Due to their small radii, second-period elements have electron affinities that are less negative than would be predicted from general periodic trends. When an electron is added to such a small atom, increased electron–electron repulsions tend to destabilize the anion. Moreover, the small sizes of these elements prevent them from forming compounds in which they have more than four nearest neighbors. Thus BF3 forms only the four-coordinate, tetrahedral BF4− ion, whereas under the same conditions AlF3 forms the six-coordinate, octahedral AlF63− ion. Because of the smaller atomic size, simple binary ionic compounds of second-period elements also have more covalent character than the corresponding compounds formed from their heavier congeners. The very small cations derived from second-period elements have a high charge-to-radius ratio and can therefore polarize the filled valence shell of an anion. As such, the bonding in such compounds has a significant covalent component, giving the compounds properties that can differ significantly from those expected for simple ionic compounds. As an example, LiCl, which is partially covalent in character, is much more soluble than NaCl in solvents with a relatively low dielectric constant, such as ethanol (ε = 25.3 versus 80.1 for H2O).
Because d orbitals are never occupied for principal quantum numbers less than 3, the valence electrons of second-period elements occupy 2s and 2p orbitals only. The energy of the 3d orbitals far exceeds the energy of the 2s and 2p orbitals, so using them in bonding is energetically prohibitive. Consequently, electron configurations with more than four electron pairs around a central, second-period element are simply not observed.You may recall from Chapter 8 "Ionic versus Covalent Bonding" that the role of d orbitals in bonding in main group compounds with coordination numbers of 5 or higher remains somewhat controversial. In fact, theoretical descriptions of the bonding in molecules such as SF6 have been published without mentioning the participation of d orbitals on sulfur. Arguments based on d-orbital availability and on the small size of the central atom, however, predict that coordination numbers greater than 4 are unusual for the elements of the second period, which is in agreement with experimental results.
One of the most dramatic differences between the lightest main group elements and their heavier congeners is the tendency of the second-period elements to form species that contain multiple bonds. For example, N is just above P in group 15: N2 contains an N≡N bond, but each phosphorus atom in tetrahedral P4 forms three P–P bonds. This difference in behavior reflects the fact that within the same group of the periodic table, the relative energies of the π bond and the sigma (σ) bond differ. A C=C bond, for example, is approximately 80% stronger than a C–C bond. In contrast, an Si=Si bond, with less p-orbital overlap between the valence orbitals of the bonded atoms because of the larger atomic size, is only about 40% stronger than an Si–Si bond. Consequently, compounds that contain both multiple and single C to C bonds are common for carbon, but compounds that contain only sigma Si–Si bonds are more energetically favorable for silicon and the other third-period elements.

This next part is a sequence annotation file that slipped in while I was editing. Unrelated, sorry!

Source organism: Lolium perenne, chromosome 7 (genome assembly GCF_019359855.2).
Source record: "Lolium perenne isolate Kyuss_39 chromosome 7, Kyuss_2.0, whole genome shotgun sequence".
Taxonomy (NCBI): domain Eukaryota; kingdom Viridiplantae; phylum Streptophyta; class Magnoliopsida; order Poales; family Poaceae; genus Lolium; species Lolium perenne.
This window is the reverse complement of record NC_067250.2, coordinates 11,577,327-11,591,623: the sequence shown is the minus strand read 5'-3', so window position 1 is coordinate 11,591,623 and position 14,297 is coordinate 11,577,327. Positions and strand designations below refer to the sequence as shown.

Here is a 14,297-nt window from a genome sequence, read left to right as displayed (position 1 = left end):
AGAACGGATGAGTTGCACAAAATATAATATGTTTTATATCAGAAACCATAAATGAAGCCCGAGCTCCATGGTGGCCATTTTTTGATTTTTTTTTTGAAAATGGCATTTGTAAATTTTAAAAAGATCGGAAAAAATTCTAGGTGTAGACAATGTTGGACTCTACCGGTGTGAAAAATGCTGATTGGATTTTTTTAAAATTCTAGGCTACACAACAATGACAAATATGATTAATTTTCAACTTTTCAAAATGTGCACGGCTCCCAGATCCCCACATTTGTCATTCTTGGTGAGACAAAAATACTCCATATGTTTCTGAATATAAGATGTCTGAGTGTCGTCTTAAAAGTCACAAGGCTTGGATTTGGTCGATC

Another important trend to note in main group chemistry is the chemical similarity between the lightest element of one group and the element immediately below and to the right of it in the next group, a phenomenon known as the diagonal effect (Figure 21.2 "The Diagonal Effect") There are, for example, significant similarities between the chemistry of Li and Mg, Be and Al, and B and Si. Both BeCl2 and AlCl3 have substantial covalent character, so they are somewhat soluble in nonpolar organic solvents. In contrast, although Mg and Be are in the same group, MgCl2 behaves like a typical ionic halide due to the lower electronegativity and larger size of magnesium.